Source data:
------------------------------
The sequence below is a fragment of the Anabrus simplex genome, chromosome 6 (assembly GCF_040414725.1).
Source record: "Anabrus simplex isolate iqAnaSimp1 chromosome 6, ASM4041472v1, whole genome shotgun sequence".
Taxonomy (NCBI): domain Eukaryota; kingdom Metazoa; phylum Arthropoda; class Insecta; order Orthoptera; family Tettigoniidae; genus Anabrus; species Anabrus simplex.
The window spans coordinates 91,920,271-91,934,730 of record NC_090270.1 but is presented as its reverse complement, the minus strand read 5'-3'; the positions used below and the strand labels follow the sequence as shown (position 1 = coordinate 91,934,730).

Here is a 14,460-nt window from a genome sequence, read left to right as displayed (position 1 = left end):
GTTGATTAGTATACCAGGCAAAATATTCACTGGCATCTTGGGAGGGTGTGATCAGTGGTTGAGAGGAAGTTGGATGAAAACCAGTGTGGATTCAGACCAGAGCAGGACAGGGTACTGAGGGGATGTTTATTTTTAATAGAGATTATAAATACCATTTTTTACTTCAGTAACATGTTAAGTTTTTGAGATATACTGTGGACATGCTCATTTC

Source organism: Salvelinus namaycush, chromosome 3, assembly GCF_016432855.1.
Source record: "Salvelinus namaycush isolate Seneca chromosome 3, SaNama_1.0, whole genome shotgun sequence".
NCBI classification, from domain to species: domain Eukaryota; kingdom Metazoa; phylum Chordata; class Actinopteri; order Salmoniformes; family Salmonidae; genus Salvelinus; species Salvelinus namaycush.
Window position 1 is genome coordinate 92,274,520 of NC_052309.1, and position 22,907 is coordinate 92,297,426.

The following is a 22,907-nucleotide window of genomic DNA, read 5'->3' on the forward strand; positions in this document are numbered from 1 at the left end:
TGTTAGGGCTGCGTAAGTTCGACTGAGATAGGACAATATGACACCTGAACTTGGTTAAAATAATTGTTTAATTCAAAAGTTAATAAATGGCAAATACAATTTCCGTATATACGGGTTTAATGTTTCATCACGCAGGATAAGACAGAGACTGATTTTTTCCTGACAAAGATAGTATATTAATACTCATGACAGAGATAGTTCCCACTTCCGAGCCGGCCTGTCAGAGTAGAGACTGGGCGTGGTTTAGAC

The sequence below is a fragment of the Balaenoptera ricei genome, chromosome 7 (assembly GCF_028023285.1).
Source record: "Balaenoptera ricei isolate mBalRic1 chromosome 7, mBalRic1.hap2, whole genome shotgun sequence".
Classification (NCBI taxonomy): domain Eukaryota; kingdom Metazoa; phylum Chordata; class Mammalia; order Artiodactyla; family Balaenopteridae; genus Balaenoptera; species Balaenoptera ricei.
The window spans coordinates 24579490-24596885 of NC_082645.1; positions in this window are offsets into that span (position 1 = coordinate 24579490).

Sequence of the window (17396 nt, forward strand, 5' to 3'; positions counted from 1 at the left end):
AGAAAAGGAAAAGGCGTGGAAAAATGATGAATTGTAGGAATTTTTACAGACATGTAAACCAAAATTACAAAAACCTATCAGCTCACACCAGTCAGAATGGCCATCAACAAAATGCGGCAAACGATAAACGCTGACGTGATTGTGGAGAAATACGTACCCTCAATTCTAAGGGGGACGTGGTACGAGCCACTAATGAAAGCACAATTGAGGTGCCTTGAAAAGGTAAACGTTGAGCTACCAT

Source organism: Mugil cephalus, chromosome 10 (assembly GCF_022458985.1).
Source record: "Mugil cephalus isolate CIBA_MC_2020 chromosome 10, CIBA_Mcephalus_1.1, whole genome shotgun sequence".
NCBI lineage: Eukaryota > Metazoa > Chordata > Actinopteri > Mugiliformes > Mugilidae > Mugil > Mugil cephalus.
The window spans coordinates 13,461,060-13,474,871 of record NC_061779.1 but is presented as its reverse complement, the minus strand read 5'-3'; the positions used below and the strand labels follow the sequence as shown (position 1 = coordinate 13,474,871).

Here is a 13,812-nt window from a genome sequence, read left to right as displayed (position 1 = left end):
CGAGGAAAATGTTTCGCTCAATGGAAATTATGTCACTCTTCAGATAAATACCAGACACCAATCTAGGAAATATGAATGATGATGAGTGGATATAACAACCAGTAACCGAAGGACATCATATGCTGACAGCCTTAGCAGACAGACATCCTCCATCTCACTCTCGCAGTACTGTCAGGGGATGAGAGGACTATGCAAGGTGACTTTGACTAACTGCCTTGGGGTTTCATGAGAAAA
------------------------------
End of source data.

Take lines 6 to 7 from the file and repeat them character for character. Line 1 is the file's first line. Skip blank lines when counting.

GTTGATTAGTATACCAGGCAAAATATTCACTGGCATCTTGGGAGGGTGTGATCAGTGGTTGAGAGGAAGTTGGATGAAAACCAGTGTGGATTCAGACCAGAGCAGGACAGGGTACTGAGGGGATGTTTATTTTTAATAGAGATTATAAATACCATTTTTTACTTCAGTAACATGTTAAGTTTTTGAGATATACTGTGGACATGCTCATTTC

Source organism: Salvelinus namaycush, chromosome 3, assembly GCF_016432855.1.